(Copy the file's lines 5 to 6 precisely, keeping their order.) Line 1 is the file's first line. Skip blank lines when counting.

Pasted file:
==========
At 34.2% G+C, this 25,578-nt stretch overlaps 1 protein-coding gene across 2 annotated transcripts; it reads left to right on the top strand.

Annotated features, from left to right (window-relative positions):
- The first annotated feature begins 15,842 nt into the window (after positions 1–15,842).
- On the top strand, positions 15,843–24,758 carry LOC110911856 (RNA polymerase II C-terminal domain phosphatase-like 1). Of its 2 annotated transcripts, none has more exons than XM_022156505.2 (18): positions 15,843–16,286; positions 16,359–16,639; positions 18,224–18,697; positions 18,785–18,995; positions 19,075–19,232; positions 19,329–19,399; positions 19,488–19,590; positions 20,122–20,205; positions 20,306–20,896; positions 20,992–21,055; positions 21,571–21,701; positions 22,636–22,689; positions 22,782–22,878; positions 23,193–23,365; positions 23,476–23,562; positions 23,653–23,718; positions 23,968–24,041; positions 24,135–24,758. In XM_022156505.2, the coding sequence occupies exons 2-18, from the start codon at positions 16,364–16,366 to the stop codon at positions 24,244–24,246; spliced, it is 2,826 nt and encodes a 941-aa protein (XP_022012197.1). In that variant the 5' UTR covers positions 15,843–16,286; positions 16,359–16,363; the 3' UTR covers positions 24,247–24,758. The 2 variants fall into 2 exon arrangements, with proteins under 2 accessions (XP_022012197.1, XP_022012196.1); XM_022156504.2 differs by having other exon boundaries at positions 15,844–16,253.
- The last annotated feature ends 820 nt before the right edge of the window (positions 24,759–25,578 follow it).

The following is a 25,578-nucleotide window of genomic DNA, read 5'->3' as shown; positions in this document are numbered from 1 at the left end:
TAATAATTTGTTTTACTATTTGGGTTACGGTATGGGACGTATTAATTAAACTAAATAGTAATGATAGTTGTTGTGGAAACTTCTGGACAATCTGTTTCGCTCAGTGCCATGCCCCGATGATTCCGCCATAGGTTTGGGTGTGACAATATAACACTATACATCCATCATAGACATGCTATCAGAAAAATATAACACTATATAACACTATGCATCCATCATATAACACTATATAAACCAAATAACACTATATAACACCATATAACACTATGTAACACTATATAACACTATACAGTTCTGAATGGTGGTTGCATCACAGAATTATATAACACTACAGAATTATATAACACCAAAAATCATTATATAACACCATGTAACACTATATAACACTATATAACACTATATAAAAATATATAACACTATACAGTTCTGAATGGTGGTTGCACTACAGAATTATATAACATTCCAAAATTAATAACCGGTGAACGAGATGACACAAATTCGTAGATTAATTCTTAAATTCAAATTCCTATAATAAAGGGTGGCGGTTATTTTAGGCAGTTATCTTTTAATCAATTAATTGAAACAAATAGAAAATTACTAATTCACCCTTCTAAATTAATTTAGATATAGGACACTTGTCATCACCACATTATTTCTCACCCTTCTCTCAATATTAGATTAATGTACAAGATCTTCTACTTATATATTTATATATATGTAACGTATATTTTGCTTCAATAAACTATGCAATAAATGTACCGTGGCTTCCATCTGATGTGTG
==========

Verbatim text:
- The last annotated feature ends 820 nt before the right edge of the window (positions 24,759–25,578 follow it).

The following is a 25,578-nucleotide window of genomic DNA, read 5'->3' as shown; positions in this document are numbered from 1 at the left end: